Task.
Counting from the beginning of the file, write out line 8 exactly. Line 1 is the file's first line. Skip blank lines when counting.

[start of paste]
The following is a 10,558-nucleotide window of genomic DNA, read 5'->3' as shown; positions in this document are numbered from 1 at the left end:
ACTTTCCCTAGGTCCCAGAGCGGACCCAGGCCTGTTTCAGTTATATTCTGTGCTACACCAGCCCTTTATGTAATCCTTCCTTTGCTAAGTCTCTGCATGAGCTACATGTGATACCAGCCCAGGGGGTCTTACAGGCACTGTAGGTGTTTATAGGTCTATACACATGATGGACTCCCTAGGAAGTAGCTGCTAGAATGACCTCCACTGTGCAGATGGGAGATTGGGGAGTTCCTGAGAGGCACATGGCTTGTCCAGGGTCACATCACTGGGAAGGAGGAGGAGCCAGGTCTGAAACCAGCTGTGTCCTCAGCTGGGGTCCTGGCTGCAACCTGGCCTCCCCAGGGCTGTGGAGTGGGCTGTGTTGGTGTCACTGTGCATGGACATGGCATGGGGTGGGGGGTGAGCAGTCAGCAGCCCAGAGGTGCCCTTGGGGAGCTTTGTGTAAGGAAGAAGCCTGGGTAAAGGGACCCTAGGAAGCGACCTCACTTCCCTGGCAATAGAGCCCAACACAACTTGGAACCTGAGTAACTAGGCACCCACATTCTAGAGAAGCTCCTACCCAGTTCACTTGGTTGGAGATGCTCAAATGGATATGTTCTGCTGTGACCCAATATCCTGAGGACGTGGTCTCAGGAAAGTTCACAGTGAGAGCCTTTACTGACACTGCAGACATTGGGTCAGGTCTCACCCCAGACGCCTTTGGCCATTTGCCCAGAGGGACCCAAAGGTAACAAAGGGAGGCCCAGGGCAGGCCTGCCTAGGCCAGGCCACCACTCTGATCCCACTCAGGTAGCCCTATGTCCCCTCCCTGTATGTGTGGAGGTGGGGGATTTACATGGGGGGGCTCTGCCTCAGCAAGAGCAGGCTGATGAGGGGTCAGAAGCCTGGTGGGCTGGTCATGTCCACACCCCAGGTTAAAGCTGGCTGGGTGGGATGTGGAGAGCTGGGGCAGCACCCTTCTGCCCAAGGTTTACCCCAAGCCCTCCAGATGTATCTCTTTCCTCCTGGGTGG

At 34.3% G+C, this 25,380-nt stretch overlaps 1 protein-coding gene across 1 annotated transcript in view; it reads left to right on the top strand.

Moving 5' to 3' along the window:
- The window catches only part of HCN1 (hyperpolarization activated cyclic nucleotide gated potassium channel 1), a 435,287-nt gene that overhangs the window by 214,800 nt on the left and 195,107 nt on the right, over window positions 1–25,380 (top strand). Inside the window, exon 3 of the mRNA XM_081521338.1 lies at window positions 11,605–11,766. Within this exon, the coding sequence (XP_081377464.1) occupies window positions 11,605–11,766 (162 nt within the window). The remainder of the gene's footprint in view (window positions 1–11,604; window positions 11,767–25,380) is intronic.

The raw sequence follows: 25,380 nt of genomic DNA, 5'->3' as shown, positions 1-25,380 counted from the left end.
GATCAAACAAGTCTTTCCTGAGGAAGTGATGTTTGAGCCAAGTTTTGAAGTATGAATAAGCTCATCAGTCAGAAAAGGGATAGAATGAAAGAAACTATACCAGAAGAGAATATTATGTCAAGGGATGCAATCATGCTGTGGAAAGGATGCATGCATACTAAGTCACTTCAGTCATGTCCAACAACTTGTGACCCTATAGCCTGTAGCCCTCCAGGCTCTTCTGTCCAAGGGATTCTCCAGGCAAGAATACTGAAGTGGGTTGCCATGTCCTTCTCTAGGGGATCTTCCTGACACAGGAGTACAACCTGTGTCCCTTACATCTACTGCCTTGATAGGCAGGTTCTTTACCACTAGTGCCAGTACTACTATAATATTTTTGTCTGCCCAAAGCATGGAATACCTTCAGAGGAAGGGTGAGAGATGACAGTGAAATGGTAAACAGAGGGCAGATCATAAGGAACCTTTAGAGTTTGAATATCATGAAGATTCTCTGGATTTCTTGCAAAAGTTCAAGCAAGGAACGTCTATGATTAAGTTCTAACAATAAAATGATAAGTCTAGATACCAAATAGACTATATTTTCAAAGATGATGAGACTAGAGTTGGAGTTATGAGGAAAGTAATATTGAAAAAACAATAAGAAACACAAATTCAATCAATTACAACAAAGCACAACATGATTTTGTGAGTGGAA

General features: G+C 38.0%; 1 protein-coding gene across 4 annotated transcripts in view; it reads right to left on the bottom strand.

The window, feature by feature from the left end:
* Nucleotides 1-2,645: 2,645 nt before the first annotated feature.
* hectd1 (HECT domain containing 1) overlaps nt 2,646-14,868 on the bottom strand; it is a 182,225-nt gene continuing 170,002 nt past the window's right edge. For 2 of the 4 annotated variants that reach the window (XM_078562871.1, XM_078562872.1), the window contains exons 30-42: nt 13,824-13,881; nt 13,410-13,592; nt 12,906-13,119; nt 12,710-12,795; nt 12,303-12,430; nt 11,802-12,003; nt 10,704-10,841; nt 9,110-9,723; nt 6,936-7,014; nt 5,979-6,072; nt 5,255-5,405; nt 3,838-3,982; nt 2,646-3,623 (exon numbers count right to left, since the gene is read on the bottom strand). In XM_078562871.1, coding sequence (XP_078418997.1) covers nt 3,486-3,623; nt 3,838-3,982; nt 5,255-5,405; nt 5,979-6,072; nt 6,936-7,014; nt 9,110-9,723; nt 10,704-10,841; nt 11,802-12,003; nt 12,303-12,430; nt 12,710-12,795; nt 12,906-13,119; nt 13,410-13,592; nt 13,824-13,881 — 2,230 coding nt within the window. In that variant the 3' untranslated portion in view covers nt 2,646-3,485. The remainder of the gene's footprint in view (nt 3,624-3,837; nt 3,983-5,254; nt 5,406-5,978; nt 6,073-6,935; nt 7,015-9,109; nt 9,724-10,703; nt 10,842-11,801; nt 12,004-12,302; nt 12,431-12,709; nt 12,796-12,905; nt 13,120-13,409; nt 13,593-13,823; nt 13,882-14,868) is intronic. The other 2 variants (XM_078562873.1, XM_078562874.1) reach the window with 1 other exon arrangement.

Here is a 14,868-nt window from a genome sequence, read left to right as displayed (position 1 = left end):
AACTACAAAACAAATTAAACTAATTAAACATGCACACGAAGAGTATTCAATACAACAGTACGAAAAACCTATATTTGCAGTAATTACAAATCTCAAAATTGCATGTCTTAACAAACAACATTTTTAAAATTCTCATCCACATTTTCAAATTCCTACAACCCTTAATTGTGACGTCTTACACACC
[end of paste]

General features: G+C 38.0%; 1 protein-coding gene across 4 annotated transcripts in view; it reads right to left on the bottom strand.